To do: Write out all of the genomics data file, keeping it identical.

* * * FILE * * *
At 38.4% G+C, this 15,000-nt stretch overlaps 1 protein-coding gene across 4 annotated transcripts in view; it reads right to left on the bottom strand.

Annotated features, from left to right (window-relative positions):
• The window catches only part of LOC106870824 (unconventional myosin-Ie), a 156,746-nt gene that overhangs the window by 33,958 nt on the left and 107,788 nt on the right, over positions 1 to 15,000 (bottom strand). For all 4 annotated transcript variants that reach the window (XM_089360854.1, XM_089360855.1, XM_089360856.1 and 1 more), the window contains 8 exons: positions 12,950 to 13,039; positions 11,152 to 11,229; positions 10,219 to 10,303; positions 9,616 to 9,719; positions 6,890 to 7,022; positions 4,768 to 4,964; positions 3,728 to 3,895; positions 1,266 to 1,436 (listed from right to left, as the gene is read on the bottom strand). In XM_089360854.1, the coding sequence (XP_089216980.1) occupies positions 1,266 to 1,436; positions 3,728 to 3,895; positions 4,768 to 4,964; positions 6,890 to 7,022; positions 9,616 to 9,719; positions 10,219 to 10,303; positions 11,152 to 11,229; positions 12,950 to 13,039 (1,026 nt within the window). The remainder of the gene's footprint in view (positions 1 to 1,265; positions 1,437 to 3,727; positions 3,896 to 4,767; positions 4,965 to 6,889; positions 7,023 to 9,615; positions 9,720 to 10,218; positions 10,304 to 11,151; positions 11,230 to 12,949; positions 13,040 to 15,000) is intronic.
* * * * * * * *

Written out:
At 38.4% G+C, this 15,000-nt stretch overlaps 1 protein-coding gene across 4 annotated transcripts in view; it reads right to left on the bottom strand.

Annotated features, from left to right (window-relative positions):
• The window catches only part of LOC106870824 (unconventional myosin-Ie), a 156,746-nt gene that overhangs the window by 33,958 nt on the left and 107,788 nt on the right, over positions 1 to 15,000 (bottom strand). For all 4 annotated transcript variants that reach the window (XM_089360854.1, XM_089360855.1, XM_089360856.1 and 1 more), the window contains 8 exons: positions 12,950 to 13,039; positions 11,152 to 11,229; positions 10,219 to 10,303; positions 9,616 to 9,719; positions 6,890 to 7,022; positions 4,768 to 4,964; positions 3,728 to 3,895; positions 1,266 to 1,436 (listed from right to left, as the gene is read on the bottom strand). In XM_089360854.1, the coding sequence (XP_089216980.1) occupies positions 1,266 to 1,436; positions 3,728 to 3,895; positions 4,768 to 4,964; positions 6,890 to 7,022; positions 9,616 to 9,719; positions 10,219 to 10,303; positions 11,152 to 11,229; positions 12,950 to 13,039 (1,026 nt within the window). The remainder of the gene's footprint in view (positions 1 to 1,265; positions 1,437 to 3,727; positions 3,896 to 4,767; positions 4,965 to 6,889; positions 7,023 to 9,615; positions 9,720 to 10,218; positions 10,304 to 11,151; positions 11,230 to 12,949; positions 13,040 to 15,000) is intronic.